It could be that this will be the year that you and your child’s teacher just don’t see eye-to-eye. It may be that you’ll be unhappy with the assignment and that displeasure will last the whole year through.
But, there’s as least as good a shot that you’ll discover that, though “Meet the Teacher” was a disappointment, the teacher herself is not.
I really don’t worry at all that home-schooled children will be “awkward” or “unsocialized.” I don’t really think a school building is necessary to have lots of social interaction. But, even if the child does wind up a little awkward, heck, I am absolutely raising an awkward kiddo and I adore the tar out that amazing child.
I admit I do occasionally worry that their education might suffer if I see horrible grammar or glaring errors from the one doing the educating. But, in fairness, I’ve seen some positively atrocious mistakes from public and private school teachers too. So that one’s kind of a wash.
I don’t worry about mixing grade levels or the interruptions of life or that testing benchmarks won’t be met.
Quite frankly, it’s not really my place to worry about anything when it comes to homeschooling.
If I worry about anything, it’s not any of the things that homeschoolers seem to think. At least, it’s not what they’re forever trying to defend. If I worry about anything, it is this:
I worry that, through word and attitude, some people are teaching their children a terrible kind of intolerance.
It is scary, and heartbreaking, to me to read clever, pithy status updates on Facebook about how inferior public-schooled children are in every way. I read lofty quotes from conservative leaders (not quoted Scripture, mind you) published and “liked” that proclaim it sinful (yes, sinful!) for parents to send their children “into the world” to be educated. While to imply homeschooling is bad would be a travesty, it seems permissible to suggest that parents who choose a different form of education are, at BEST, unenlightened.
Saying, “well, we can’t really BLAME you for being a lost, godless heathen since you didn’t know any better” is not tolerance. It’s not kindness. It’s not giving someone the benefit of the doubt.
Truth? There are times when I may think a child would be better off NOT being educated at home. I can’t help it. I’m human and I have my opinions. You do too. And that’s great! But there is a HUGE difference in thinking, “Hmm… I think I’d handle that differently” and saying, “You’re inferior and you’re unable to see the clear Truth as we have.”
It is MEAN and UNCALLED FOR when people suggest that homeschoolers are raising social misfits. I believe this and you will never hear me say such a thing. However, I must ask you… which is worse? To be called awkward or to be called godless?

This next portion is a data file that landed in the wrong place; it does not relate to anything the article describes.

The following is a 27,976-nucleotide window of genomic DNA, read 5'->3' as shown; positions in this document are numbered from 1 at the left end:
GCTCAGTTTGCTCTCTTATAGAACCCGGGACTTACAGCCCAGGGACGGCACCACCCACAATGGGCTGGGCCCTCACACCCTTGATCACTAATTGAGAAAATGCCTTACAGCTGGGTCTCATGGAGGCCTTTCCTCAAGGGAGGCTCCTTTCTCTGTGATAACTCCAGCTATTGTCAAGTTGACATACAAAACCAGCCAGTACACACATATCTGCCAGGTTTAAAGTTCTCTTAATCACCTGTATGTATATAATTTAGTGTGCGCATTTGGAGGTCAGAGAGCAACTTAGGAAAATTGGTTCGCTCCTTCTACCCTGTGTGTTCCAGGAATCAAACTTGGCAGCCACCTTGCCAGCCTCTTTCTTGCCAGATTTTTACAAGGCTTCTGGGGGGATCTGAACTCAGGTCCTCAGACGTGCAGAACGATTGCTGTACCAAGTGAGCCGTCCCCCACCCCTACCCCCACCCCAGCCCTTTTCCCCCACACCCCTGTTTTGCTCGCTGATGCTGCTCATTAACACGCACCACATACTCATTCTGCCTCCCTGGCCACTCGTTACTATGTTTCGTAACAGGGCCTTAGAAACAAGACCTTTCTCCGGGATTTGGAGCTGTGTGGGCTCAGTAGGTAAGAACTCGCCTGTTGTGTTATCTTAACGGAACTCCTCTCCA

There’s just no reason for the judgment and intolerance… from either side.
I welcome your opinions! I have some very good friends and readers who I know think, at the very least, that my firstborn (who is “severely gifted”) would benefit from being taught at home. I respect what they have to say on the matter, even when I don’t agree. Many of them have graciously put up with me as I’ve told the story of his development and, while they may still think I should homeschool, they’ve been pleasantly surprised by the programming that is happening at our public school.
When we get so defensive, we can become like that child on the playground, fingers in ears, yelling, “la la la la la… I can’t hear you!!!” And, honestly, that helps no one.
How we choose to educate our children is a very important one. It can be a reflection of our family’s priorities and values. Let’s just make sure that one of those values doesn’t become an intolerance for those who might, in good faith and with a loving heart, make different choices.
I hope you all had lovely, restful Labor Days!
It was nice to have a long, relaxing weekend wtih my people. Well, it wasn’t exactly relaxng for my husband. Have I mentioned that he’s redoing our master bath? He redid our main bath a year ago (with my beloved green accent tiles!!) and he’s reaching the finishing work in our master now. It took a LOT of work, but, between the two baths, it’s saving us well OVER FORTY THOUSAND DOLLARS to do it ourselves, so, you know… worth it.
(Side note: young/unmarried ladies– while it shouldn’t be your only deciding factor, do not underestimate the value in marrying someone who is handy!! )
Anyway, I am completely happy to be in a new month and to have some new food stocked. I didn’t manage to get pics this time because it was HOT and I wanted to get that stuff put up ASAP. I do have receipts, if you’re really burning with curiosity…
So, here’s the plan!!
B–Cheerios, Clementines, Milk ( before 7:30AM Mass)
Brunch–Pancakes, Sliced Sharp Cheddar, Juice (<– you don’t need “breakfast meat” to round out a meal– cheese is a fabulous, filling stand-in!)
D–Sunday Supper at Bama & Papa’s
Monday: (Labor Day– no school)
B–Oatmeal, Yogurt, Milk
D–Nachos, Pigs in Blankets, Carrot Sticks– snacky type stuff while we had an epic game night!
B–Cheerios, Apple Slices, Milk
D–Sesame Chicken w/ Broccoli & Mushrooms over Rice